I have bought a lot of parts and electronics from ebay over the years and have only rarely been disappointed. A couple of months ago I bought a type K thermocouple meter from one supplier for $8 and 8 thermocouples from another. I put together a 8 position switch so I could monitor 8 different things with that single meter for an outlay of about $30. I used the same kind of switching arrangement back when I was profiling power supplies while doing environmental testing. That setup would have cost at least $1,000 from Omega and even more from Fluke back in the early 90's.

    Smith G8-3 with EZ Gas @ 90,000 BTU, Single pipe steam
    Vaporstat with a 12oz cut-out and 4oz cut-in
    3PSI gauge
  • archibald tuttle
    archibald tuttle Member Posts: 1,085
    sorry, i forgot to star this discussion. is there a way i can set my account to automatically star any thread i have a post in -- or at least the threads i start.

    appreciate all the points in response. i'm probably closer to the last in sentiment, i.e. use for control, test for repeatability and utility on your own system and roll out carefully elsewhere.

    i value wholesalers after a fashion but I have to admit, if you price black nipples and fittings at supplyhouse.com formerly pexsupply.com and at your local wholesaler we're talking a 50% difference sometimes. and they offer both chinese and american options in most fittings. and i get one day shipping for free (because of where i am located - not because they give overnight shipping).

    and i just do not buy that unloading $50 or these days $75 per relay box is a long term sustainable solution for those of us who like a lot of controls. While the $9 ones may leave something to be desired (i'll let you know in a couple weeks, dropping in my first one in a control circuit) look at all the SSRs out there. and like the honeywell vaporstat, the proprietary heating manufaturers are slow to change from their 60 year old line of controls -- except they madet their vaporstate worse in the industrial stampede away from mercury. And where they do engage in developing hi tech solid state stuff they push the black box side, hide the algorithms and don't give the user/installer as much access to work with the controls in any other than the narrow band of operation they conceive. and for the most part they charge a friggin pretty penny for the stuff.

    now in a way this is like the drug companies. spend a lot of money investigating until you find one compound that has some upside and then lay it on in price and promote it as superior to existing medicines to make a big mark-up for a while.

    some people are going to think, this is what my doc wrote me the scrip for and the drugstore has got it and all the beautiful people on the commercials get better when they take it (even if they tell me diarrhea, incontinence and death are the side effedcts) so why wouldn't i support that supply chain. others are going to wonder whether the efficacy, cost and side effects don't suggest another course of treatment.

    Sometimes I think there is enough of a market and universal enough of a function set that the normative behavior of making stuff super proprietary and super expensive is overcome. I think Tacos LWCO is a good example of that. Affordable and seems to overcome the leaking and cumbersome nature of earlier attempts i had installed and IT COSTS LESS! They figure they will sell enough units to make up the R&D.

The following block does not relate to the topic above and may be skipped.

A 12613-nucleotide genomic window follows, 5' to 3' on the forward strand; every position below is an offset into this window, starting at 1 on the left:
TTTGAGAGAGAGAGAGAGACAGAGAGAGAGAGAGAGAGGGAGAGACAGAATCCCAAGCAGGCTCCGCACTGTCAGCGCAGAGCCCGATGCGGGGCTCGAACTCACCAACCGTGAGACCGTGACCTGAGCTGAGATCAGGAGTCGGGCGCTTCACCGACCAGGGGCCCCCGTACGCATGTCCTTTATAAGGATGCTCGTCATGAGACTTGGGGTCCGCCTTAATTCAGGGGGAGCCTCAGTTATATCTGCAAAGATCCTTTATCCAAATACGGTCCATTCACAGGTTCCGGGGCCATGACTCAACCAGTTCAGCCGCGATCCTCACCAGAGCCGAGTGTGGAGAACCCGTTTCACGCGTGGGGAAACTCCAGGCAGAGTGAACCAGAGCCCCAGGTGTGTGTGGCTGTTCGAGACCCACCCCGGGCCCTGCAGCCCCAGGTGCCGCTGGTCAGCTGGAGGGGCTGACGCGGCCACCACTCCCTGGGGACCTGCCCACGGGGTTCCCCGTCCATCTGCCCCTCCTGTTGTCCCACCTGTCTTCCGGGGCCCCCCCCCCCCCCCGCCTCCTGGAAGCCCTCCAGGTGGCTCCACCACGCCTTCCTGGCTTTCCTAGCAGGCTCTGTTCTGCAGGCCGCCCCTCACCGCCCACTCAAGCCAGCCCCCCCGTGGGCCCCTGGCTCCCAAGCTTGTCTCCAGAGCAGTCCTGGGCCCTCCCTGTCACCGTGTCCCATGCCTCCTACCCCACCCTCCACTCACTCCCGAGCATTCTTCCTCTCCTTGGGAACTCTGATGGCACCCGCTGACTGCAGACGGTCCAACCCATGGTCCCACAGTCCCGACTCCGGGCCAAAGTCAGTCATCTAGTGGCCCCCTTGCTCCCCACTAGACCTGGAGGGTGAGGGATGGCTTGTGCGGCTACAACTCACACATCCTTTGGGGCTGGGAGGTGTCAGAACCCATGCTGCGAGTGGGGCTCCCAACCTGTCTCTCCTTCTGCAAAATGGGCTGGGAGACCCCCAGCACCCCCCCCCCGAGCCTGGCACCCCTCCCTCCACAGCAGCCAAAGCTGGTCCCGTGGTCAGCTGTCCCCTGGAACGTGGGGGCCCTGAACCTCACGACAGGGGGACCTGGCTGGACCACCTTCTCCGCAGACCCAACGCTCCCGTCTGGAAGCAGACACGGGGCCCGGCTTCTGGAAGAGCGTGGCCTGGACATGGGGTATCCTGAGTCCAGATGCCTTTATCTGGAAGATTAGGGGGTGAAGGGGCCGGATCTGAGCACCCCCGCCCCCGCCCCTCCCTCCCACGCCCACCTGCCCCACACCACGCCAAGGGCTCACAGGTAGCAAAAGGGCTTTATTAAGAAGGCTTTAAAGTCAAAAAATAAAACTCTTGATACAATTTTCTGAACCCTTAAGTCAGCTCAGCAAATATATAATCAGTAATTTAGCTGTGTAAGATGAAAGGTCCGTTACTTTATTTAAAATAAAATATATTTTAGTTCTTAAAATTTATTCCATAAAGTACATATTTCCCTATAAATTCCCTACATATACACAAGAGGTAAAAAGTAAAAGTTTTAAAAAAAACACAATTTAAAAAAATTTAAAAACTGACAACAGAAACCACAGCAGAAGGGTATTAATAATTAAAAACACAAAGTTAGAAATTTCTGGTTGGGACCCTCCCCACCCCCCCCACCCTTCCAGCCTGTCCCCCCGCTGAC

So part of the reason I ask is that maybe some manufacturer has invested in a more generic digital temperature controller and run it through the paces and simulated a million cycles and gone to UL or whatever and made a nice enclosure more aimed at established trade practices and they charge 25 or 30 bucks for it instead of 10.

    If somebody has worked out the enclosure and brought something into a mainline, i'd be the first to cue up, but when I see $70 to $100 a box or more and can get the similar functionalities sometimes more addressable for an order of magnitude cheaper I do go off the reservation.

    Aside from asking here, I'll be walking the aisles looking for one at AHR if we don't get a blizzard that week -- not sure why they do it in the winter except that everybody is really interested at that time even if hopelessly busy.

    As to what is actually going to be stocked, there is not one local wholesaler i've found here who has the Field Controls retrofit spill switch for steam temperatures (and don't ask me why they number their lower temp spills sequentially and then number the steam control by its temperature set). So am i supposed to order it from them and wait a couple weeks to a month until they have an order together or should i just go online and get it for the same price or cheaper from someone who will have to me with a couple days.

    If i'm not hurrying and the pricing is similar i will choose the local supplier, but there is some stuff they don't stock or they are really out of whack on the mark up and I tend to think supporting that is not supporting efficiencies in the market.

    I agree on the $ a minute thing and as you can see from my posts i put way too much opportunity cost into thinking about stuff - but that is my personality at work. if i wasn't thinking about this i'd be thinking about something else equally retentive and intellectually squirrel holeish.

  • RobG
    RobG Member Posts: 1,850
    Archibald, there is no offense intended but your posts are very long winded. Could you try and keep them a little shorter. I just don't have the attention span that I did when I was younger. :D